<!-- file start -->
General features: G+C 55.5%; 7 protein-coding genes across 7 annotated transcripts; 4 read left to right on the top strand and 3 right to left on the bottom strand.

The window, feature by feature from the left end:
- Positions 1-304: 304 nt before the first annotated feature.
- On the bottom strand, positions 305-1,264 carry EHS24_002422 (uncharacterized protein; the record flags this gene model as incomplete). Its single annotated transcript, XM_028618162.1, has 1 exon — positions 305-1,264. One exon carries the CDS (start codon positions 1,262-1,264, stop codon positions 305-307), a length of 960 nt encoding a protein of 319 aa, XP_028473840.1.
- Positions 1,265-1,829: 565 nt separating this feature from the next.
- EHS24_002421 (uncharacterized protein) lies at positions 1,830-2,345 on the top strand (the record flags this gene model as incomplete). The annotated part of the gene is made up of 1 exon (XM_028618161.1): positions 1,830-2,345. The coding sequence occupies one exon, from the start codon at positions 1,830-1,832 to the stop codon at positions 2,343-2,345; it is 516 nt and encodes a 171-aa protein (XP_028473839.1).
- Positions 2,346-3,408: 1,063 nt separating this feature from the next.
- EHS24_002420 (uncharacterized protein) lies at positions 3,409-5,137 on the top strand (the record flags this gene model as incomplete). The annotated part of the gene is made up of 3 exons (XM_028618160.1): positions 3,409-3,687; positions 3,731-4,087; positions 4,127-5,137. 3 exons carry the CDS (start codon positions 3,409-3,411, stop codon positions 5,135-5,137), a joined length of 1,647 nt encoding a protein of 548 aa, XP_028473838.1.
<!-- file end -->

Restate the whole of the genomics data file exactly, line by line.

General features: G+C 55.5%; 7 protein-coding genes across 7 annotated transcripts; 4 read left to right on the top strand and 3 right to left on the bottom strand.

The window, feature by feature from the left end:
- Positions 1-304: 304 nt before the first annotated feature.
- On the bottom strand, positions 305-1,264 carry EHS24_002422 (uncharacterized protein; the record flags this gene model as incomplete). Its single annotated transcript, XM_028618162.1, has 1 exon — positions 305-1,264. One exon carries the CDS (start codon positions 1,262-1,264, stop codon positions 305-307), a length of 960 nt encoding a protein of 319 aa, XP_028473840.1.
- Positions 1,265-1,829: 565 nt separating this feature from the next.
- EHS24_002421 (uncharacterized protein) lies at positions 1,830-2,345 on the top strand (the record flags this gene model as incomplete). The annotated part of the gene is made up of 1 exon (XM_028618161.1): positions 1,830-2,345. The coding sequence occupies one exon, from the start codon at positions 1,830-1,832 to the stop codon at positions 2,343-2,345; it is 516 nt and encodes a 171-aa protein (XP_028473839.1).
- Positions 2,346-3,408: 1,063 nt separating this feature from the next.
- EHS24_002420 (uncharacterized protein) lies at positions 3,409-5,137 on the top strand (the record flags this gene model as incomplete). The annotated part of the gene is made up of 3 exons (XM_028618160.1): positions 3,409-3,687; positions 3,731-4,087; positions 4,127-5,137. 3 exons carry the CDS (start codon positions 3,409-3,411, stop codon positions 5,135-5,137), a joined length of 1,647 nt encoding a protein of 548 aa, XP_028473838.1.